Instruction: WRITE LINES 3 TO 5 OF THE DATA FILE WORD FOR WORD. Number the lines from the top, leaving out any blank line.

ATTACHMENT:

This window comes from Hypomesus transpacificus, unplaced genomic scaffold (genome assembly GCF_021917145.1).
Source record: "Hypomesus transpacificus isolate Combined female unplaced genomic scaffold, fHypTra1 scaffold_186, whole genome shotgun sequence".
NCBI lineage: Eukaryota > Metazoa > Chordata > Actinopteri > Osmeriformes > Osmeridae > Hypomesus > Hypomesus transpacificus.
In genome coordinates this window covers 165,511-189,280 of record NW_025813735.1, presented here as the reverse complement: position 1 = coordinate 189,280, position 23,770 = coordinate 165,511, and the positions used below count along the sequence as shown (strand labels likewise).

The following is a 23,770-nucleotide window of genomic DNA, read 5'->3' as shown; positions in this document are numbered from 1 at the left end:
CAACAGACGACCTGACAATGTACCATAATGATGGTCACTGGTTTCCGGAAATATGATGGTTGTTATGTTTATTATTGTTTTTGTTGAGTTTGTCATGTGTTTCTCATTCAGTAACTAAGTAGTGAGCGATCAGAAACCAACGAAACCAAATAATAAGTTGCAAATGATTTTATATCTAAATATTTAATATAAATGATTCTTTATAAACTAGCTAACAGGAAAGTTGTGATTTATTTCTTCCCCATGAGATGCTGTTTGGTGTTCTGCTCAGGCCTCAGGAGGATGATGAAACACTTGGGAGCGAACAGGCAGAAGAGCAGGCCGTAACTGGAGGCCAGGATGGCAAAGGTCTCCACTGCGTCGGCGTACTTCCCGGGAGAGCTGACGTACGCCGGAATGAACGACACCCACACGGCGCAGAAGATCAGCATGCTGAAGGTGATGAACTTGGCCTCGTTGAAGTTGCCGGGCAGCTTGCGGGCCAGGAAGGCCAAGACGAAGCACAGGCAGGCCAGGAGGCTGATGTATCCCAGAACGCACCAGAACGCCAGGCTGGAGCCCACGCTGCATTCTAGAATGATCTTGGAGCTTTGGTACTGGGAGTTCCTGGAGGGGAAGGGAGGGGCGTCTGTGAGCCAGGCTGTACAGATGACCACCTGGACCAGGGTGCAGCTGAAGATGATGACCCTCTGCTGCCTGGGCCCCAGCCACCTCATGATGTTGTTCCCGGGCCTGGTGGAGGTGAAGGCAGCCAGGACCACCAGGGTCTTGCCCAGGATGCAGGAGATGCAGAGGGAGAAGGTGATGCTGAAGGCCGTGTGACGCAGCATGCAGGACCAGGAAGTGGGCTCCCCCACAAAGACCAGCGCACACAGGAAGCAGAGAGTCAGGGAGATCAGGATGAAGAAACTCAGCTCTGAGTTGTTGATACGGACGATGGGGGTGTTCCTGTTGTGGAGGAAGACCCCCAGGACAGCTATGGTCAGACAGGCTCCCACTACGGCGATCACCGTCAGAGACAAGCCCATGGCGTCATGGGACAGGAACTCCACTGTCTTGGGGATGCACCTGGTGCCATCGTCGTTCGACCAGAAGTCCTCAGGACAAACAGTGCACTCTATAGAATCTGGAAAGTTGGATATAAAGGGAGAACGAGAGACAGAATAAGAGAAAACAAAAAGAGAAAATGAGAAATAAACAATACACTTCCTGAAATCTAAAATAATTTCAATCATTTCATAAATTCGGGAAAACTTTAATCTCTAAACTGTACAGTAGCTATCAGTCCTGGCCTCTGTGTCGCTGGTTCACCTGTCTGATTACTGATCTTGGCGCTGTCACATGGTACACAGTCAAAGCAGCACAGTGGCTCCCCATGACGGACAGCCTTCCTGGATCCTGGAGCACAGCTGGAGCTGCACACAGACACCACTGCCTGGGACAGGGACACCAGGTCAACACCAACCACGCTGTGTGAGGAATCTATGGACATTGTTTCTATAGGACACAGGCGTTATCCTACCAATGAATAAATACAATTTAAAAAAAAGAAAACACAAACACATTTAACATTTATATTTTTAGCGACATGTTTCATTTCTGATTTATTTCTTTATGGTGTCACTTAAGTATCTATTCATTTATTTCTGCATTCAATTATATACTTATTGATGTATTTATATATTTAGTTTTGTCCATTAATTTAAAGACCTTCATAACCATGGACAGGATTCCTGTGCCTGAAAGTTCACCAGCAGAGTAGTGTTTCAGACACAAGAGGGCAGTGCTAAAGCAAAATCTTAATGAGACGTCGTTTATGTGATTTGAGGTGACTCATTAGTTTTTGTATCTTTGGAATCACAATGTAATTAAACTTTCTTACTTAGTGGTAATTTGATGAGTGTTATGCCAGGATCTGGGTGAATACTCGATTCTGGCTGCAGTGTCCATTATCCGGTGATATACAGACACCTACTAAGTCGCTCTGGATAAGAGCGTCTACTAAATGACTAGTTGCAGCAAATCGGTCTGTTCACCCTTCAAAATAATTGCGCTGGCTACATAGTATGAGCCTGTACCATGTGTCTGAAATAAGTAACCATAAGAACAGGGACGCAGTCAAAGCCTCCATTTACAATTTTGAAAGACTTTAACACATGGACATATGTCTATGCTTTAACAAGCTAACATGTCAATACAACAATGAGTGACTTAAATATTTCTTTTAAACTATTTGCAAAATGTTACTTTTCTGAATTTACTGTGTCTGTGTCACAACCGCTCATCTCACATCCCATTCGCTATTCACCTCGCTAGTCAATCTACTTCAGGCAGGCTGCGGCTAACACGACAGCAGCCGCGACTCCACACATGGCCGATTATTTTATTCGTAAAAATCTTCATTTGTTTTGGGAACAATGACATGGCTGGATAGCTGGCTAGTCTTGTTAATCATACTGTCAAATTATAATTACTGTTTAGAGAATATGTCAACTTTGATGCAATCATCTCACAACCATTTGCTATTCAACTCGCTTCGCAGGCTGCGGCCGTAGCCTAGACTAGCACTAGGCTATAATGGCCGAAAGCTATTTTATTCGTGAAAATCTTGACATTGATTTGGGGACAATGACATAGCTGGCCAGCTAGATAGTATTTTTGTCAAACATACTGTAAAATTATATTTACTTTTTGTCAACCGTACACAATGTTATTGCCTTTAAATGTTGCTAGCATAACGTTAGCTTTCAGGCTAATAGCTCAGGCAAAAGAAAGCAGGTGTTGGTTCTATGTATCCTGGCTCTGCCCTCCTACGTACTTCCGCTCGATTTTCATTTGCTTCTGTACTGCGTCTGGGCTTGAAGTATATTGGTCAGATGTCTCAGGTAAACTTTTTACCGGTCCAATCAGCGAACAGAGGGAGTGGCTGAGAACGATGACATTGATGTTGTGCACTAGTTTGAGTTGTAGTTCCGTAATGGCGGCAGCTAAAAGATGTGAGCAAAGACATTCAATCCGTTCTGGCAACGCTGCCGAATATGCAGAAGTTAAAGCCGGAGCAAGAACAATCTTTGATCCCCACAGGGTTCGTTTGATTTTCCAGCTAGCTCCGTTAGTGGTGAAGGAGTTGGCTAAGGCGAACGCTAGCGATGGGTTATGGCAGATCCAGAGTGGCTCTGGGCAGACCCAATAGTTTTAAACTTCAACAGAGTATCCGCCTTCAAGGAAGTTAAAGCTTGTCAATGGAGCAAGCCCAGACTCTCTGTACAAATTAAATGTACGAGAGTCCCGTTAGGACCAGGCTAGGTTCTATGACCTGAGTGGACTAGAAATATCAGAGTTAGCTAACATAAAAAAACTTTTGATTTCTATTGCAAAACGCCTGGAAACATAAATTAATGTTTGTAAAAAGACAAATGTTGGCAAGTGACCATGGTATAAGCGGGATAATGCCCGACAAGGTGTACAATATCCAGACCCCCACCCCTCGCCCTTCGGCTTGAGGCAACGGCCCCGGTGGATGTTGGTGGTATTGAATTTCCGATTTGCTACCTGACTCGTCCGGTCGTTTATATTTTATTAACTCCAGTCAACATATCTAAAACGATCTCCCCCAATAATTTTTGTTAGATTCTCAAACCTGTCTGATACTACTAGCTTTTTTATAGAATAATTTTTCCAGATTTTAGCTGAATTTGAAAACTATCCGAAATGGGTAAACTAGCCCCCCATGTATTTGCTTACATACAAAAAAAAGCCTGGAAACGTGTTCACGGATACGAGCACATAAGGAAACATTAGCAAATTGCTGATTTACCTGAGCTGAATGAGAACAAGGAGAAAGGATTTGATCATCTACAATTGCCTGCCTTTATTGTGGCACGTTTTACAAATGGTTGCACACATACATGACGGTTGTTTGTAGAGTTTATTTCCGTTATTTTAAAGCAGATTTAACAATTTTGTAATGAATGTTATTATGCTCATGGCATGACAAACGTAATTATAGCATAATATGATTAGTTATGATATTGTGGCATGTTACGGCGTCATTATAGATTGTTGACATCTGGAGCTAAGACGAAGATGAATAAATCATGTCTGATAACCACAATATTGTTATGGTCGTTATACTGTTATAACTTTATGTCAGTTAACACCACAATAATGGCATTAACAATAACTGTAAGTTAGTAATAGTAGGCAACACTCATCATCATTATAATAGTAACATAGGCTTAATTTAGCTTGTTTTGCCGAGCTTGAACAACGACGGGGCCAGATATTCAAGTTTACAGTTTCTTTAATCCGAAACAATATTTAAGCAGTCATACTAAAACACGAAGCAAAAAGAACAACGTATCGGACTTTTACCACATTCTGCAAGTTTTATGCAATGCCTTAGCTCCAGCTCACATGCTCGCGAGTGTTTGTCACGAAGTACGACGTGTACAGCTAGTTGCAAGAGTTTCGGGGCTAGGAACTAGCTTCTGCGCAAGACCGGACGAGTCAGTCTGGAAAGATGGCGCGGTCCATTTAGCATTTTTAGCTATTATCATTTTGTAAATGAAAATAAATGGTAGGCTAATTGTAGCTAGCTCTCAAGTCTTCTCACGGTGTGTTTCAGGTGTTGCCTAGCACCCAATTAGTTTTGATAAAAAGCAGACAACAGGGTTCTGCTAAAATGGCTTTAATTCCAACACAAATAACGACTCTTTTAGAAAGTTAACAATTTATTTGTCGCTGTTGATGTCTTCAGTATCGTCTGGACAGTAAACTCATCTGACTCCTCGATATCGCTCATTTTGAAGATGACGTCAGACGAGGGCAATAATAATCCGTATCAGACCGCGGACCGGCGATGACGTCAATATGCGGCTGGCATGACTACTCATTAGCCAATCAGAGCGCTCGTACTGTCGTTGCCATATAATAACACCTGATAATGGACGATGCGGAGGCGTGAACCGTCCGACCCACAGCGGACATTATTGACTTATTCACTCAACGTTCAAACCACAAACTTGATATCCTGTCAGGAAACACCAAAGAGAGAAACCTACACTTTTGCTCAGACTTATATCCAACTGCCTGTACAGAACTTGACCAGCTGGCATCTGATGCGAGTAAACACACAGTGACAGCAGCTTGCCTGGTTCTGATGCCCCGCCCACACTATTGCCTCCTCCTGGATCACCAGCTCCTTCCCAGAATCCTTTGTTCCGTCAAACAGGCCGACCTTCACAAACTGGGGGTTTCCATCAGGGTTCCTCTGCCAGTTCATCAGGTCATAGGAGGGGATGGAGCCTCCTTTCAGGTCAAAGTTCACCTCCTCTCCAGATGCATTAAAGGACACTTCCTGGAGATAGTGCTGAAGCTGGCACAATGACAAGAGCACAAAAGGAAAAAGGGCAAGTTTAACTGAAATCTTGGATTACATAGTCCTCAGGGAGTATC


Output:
NCBI lineage: Eukaryota > Metazoa > Chordata > Actinopteri > Osmeriformes > Osmeridae > Hypomesus > Hypomesus transpacificus.
In genome coordinates this window covers 165,511-189,280 of record NW_025813735.1, presented here as the reverse complement: position 1 = coordinate 189,280, position 23,770 = coordinate 165,511, and the positions used below count along the sequence as shown (strand labels likewise).

The following is a 23,770-nucleotide window of genomic DNA, read 5'->3' as shown; positions in this document are numbered from 1 at the left end: